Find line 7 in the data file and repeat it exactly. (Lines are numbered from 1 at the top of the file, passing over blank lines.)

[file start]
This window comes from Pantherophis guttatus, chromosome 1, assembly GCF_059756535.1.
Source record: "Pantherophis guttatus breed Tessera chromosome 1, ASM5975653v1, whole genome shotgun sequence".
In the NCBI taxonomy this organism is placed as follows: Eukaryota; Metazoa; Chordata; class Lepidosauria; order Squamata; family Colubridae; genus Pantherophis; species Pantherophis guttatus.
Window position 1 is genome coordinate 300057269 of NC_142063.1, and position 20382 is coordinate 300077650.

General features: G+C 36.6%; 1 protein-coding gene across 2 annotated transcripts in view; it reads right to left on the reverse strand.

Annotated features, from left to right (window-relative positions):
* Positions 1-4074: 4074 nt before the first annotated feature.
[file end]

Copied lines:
* Positions 1-4074: 4074 nt before the first annotated feature.